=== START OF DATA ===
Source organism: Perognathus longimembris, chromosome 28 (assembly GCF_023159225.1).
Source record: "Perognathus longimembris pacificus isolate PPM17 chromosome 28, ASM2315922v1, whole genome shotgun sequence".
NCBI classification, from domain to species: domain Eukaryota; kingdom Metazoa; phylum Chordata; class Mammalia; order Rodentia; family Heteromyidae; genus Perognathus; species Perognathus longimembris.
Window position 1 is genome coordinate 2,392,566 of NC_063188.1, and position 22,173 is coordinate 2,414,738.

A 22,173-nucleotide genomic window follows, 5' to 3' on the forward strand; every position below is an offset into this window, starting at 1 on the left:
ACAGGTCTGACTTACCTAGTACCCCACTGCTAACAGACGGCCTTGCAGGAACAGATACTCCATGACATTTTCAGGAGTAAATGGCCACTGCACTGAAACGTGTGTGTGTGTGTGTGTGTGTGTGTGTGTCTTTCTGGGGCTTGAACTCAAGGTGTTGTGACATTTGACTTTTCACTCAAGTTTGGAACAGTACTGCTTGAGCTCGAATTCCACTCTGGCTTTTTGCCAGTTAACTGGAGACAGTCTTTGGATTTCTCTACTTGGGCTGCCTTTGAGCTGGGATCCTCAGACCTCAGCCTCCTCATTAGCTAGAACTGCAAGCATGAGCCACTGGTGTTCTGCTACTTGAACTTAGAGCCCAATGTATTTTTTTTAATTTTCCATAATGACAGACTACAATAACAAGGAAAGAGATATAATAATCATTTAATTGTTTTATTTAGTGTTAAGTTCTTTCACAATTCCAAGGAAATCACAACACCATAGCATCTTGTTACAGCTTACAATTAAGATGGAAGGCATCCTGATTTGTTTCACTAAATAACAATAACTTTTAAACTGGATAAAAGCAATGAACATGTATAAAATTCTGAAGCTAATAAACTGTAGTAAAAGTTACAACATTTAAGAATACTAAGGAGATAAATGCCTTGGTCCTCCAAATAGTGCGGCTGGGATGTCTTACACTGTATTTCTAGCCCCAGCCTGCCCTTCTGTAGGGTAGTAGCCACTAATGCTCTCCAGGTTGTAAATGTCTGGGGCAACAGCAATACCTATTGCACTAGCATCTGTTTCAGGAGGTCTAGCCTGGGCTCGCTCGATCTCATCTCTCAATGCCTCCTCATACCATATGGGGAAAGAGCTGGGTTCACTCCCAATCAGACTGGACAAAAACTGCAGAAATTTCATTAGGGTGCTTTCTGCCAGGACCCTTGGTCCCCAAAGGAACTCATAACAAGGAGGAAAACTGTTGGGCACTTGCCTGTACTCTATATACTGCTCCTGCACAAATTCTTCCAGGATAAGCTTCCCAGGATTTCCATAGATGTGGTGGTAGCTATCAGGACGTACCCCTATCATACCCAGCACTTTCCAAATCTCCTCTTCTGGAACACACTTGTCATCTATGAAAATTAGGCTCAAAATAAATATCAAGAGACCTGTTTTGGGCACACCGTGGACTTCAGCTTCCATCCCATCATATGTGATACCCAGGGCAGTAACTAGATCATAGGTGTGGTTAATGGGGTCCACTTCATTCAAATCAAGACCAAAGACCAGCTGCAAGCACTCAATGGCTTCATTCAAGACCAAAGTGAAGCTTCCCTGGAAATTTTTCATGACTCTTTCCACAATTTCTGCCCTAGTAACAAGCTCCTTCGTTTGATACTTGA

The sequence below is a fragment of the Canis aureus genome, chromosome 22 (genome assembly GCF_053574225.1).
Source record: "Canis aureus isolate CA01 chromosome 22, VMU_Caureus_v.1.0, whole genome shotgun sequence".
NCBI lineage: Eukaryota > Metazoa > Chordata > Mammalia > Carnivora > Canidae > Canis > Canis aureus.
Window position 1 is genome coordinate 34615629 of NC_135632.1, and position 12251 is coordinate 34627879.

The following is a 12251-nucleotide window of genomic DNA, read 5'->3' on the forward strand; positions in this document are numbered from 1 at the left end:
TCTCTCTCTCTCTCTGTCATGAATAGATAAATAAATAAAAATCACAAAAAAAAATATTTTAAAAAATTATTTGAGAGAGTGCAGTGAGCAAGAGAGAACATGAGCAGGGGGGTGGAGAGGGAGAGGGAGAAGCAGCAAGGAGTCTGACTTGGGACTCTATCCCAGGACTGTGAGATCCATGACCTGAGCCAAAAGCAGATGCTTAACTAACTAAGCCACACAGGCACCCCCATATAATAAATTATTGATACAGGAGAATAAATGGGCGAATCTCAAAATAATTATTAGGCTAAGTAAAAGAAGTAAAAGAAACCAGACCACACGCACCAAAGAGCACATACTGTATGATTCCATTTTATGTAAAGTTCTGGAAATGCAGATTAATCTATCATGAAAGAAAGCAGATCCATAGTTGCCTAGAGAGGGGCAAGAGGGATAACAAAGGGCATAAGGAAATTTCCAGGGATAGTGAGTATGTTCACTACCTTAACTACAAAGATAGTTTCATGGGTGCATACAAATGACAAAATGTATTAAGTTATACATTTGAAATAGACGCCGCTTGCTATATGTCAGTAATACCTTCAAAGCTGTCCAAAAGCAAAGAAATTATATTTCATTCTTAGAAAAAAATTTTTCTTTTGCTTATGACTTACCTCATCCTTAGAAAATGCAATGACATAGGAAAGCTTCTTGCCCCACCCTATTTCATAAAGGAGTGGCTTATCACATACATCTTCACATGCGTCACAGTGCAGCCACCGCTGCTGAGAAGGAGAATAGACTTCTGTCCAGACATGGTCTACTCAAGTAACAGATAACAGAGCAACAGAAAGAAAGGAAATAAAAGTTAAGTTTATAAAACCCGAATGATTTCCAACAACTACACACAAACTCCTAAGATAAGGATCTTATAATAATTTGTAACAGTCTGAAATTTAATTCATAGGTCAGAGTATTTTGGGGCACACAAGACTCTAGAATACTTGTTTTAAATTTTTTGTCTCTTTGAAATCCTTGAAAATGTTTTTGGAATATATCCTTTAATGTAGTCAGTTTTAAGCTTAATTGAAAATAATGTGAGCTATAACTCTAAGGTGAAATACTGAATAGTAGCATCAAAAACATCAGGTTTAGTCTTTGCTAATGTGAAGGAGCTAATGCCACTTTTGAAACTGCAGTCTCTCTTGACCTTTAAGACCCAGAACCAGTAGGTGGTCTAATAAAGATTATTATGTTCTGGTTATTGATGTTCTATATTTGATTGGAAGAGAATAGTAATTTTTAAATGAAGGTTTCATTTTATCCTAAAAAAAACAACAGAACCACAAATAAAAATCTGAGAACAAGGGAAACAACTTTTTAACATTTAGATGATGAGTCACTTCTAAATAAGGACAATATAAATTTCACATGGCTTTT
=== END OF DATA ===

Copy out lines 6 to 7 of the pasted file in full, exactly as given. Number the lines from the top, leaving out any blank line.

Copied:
ACAGGTCTGACTTACCTAGTACCCCACTGCTAACAGACGGCCTTGCAGGAACAGATACTCCATGACATTTTCAGGAGTAAATGGCCACTGCACTGAAACGTGTGTGTGTGTGTGTGTGTGTGTGTGTGTCTTTCTGGGGCTTGAACTCAAGGTGTTGTGACATTTGACTTTTCACTCAAGTTTGGAACAGTACTGCTTGAGCTCGAATTCCACTCTGGCTTTTTGCCAGTTAACTGGAGACAGTCTTTGGATTTCTCTACTTGGGCTGCCTTTGAGCTGGGATCCTCAGACCTCAGCCTCCTCATTAGCTAGAACTGCAAGCATGAGCCACTGGTGTTCTGCTACTTGAACTTAGAGCCCAATGTATTTTTTTTAATTTTCCATAATGACAGACTACAATAACAAGGAAAGAGATATAATAATCATTTAATTGTTTTATTTAGTGTTAAGTTCTTTCACAATTCCAAGGAAATCACAACACCATAGCATCTTGTTACAGCTTACAATTAAGATGGAAGGCATCCTGATTTGTTTCACTAAATAACAATAACTTTTAAACTGGATAAAAGCAATGAACATGTATAAAATTCTGAAGCTAATAAACTGTAGTAAAAGTTACAACATTTAAGAATACTAAGGAGATAAATGCCTTGGTCCTCCAAATAGTGCGGCTGGGATGTCTTACACTGTATTTCTAGCCCCAGCCTGCCCTTCTGTAGGGTAGTAGCCACTAATGCTCTCCAGGTTGTAAATGTCTGGGGCAACAGCAATACCTATTGCACTAGCATCTGTTTCAGGAGGTCTAGCCTGGGCTCGCTCGATCTCATCTCTCAATGCCTCCTCATACCATATGGGGAAAGAGCTGGGTTCACTCCCAATCAGACTGGACAAAAACTGCAGAAATTTCATTAGGGTGCTTTCTGCCAGGACCCTTGGTCCCCAAAGGAACTCATAACAAGGAGGAAAACTGTTGGGCACTTGCCTGTACTCTATATACTGCTCCTGCACAAATTCTTCCAGGATAAGCTTCCCAGGATTTCCATAGATGTGGTGGTAGCTATCAGGACGTACCCCTATCATACCCAGCACTTTCCAAATCTCCTCTTCTGGAACACACTTGTCATCTATGAAAATTAGGCTCAAAATAAATATCAAGAGACCTGTTTTGGGCACACCGTGGACTTCAGCTTCCATCCCATCATATGTGATACCCAGGGCAGTAACTAGATCATAGGTGTGGTTAATGGGGTCCACTTCATTCAAATCAAGACCAAAGACCAGCTGCAAGCACTCAATGGCTTCATTCAAGACCAAAGTGAAGCTTCCCTGGAAATTTTTCATGACTCTTTCCACAATTTCTGCCCTAGTAACAAGCTCCTTCGTTTGATACTTGA

The sequence below is a fragment of the Canis aureus genome, chromosome 22 (genome assembly GCF_053574225.1).